Sights Along Foothill Road

Earlier this week I went out to Foothill Road on the west side of the Carson Valley. This road runs through Genoa, Mottsville, and Sheridan, and closely follows the route that the wagon trains to California used to take in the 1850s. Most of the towns over on that side of the valley started as trading posts and hotels that served the emigrants. And after the Transcontinental Railroad was built, the wagons stopped and many of the towns dried up. Only Genoa remains as an actual town still, the rest of Foothill Road is taken up with scattered ranches and, over the last few decades, affluent housing subdivisions. But if you look close, there are still remnants of the old Carson Valley still lurking. These are a few pictures I took during the drive.

At the far south end of the valley is the Fredericksburg Cemetery. It’s so far south that it’s actually located on the other side of the California state line. I had no idea this cemetery was here until I drove past it on the road. Fredericksburg is one of those towns that isn’t there anymore; now it’s just a loose collection of ranches and houses. And this part of the valley is even less populated because it’s part of Alpine County, and most people who live in the valley would rather live on the Nevada side.

Fredericksburg was founded by German settlers who moved to the valley in the 1850s and 60s, and named for Frederick Brickerhof, one of the first to arrive. Several of the families moved here to the south end of the valley and settled into a life of ranching. This small cemetery is filled with the names of these pioneer families. Bruns, Gansberg, Bergevin, Heise, Bassman. In this plot at least four generations of Neddenrieps are buried together.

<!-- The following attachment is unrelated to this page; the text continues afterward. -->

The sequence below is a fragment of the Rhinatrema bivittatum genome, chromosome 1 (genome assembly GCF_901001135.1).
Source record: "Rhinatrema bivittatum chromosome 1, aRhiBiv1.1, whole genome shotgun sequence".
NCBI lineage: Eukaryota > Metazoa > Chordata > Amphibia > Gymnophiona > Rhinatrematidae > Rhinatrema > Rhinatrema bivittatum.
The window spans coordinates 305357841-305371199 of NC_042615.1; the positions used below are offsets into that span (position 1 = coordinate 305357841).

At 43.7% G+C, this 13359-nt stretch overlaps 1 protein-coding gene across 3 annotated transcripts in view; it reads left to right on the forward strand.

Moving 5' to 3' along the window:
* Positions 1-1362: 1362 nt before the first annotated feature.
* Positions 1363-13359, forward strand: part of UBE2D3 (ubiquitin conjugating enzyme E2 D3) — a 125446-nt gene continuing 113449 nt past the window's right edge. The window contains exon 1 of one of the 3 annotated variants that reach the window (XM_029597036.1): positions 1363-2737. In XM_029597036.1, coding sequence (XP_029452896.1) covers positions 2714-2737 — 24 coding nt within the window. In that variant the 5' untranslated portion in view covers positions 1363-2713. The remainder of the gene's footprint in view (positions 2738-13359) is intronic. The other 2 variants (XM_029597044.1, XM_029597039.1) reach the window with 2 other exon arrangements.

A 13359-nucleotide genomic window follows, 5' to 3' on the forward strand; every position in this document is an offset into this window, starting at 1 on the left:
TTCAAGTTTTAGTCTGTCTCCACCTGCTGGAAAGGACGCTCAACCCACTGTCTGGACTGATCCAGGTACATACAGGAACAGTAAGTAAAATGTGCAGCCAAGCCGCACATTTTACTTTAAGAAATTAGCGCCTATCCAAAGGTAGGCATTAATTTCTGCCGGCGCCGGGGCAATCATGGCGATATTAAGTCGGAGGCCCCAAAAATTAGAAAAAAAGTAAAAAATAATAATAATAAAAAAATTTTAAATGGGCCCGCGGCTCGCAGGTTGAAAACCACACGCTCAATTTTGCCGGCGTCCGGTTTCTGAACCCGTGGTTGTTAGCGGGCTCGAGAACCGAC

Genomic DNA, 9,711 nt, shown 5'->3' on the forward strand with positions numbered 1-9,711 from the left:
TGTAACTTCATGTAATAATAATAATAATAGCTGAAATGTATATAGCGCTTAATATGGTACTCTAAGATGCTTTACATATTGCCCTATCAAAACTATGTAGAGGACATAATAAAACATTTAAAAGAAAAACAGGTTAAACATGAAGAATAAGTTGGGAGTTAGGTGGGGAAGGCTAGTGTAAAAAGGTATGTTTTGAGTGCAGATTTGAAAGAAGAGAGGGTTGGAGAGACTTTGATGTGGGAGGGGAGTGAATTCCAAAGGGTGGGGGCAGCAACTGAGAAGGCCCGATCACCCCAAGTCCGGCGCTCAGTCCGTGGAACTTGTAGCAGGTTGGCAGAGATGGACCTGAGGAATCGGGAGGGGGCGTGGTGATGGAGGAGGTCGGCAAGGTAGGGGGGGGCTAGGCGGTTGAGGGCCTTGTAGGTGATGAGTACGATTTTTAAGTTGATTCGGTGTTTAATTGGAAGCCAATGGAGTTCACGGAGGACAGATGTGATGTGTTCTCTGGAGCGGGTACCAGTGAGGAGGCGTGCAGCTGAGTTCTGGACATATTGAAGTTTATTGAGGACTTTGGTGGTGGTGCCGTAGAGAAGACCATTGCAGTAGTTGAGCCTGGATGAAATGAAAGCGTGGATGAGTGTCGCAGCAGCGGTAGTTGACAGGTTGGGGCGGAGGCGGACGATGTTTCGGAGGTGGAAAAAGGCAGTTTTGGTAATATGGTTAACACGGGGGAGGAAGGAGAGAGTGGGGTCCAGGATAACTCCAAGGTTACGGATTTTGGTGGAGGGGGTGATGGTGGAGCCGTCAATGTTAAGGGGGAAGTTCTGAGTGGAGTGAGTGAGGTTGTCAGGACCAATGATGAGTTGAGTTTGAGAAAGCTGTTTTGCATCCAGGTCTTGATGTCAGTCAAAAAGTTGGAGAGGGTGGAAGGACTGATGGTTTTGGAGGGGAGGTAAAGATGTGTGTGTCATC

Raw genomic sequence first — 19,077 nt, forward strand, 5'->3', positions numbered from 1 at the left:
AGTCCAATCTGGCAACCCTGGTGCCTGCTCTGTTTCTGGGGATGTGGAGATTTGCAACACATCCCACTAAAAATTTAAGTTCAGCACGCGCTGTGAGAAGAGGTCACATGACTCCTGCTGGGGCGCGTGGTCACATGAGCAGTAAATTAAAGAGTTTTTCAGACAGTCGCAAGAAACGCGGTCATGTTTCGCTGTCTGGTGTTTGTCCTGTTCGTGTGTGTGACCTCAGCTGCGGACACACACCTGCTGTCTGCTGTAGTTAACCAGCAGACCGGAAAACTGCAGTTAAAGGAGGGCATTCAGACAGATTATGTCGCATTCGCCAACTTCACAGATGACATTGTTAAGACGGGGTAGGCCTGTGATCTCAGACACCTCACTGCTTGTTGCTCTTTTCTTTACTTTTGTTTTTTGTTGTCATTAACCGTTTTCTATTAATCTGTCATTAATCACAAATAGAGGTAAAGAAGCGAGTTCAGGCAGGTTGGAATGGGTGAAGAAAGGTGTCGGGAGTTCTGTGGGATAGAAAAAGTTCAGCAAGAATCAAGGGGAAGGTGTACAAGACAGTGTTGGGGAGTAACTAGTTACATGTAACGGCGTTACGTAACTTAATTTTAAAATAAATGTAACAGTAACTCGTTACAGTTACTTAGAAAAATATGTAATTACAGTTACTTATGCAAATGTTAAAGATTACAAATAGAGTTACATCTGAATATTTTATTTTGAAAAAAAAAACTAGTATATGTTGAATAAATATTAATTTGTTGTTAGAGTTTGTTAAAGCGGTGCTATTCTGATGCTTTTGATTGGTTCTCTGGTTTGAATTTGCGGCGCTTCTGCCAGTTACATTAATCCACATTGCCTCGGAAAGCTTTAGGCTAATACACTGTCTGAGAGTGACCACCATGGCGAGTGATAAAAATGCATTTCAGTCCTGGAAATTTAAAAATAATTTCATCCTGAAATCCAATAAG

Parts of this cemetery are immaculately groomed and kept up, while others have weed-strewn graves scattered among the sagebrush. This weathered birdhouse decorates Robert Moxley’s grave.

It’s a little unsettling to see headstones with no date of death on them. I think this means the person is still alive, but what must it be like to know that there’s a tombstone out there, with your name literally on it, just waiting for you?

Up the road a bit we come to Horsethief Canyon, on the south flank of Job’s Peak. It’s so named because back in the days of the wagon trains, a few enterprising businessmen would steal horses from travelers in the dead of night, and lead them up this canyon to a meadow at the top. There they would stay for several weeks, fattening up on the mountain grasses, until they were brought back down and sold to other travelers.

The canyon is also called Luther Canyon, after Ira Luther who ran a sawmill there.

The mountains look a lot different from up close than they do from the highways in the center of the valley. This is the base of Job’s Peak, rising abruptly out of the valley.

Job’s Peak was named for Moses Job, the first American to climb to the top. He ran a store here in the 1850s, and the town of Sheridan grew up around him. Once one of the largest settlements in the Carson Valley, it has now dwindled to nothing. There are plenty of houses along this stretch of road, but there is no “Town of Sheridan” anymore.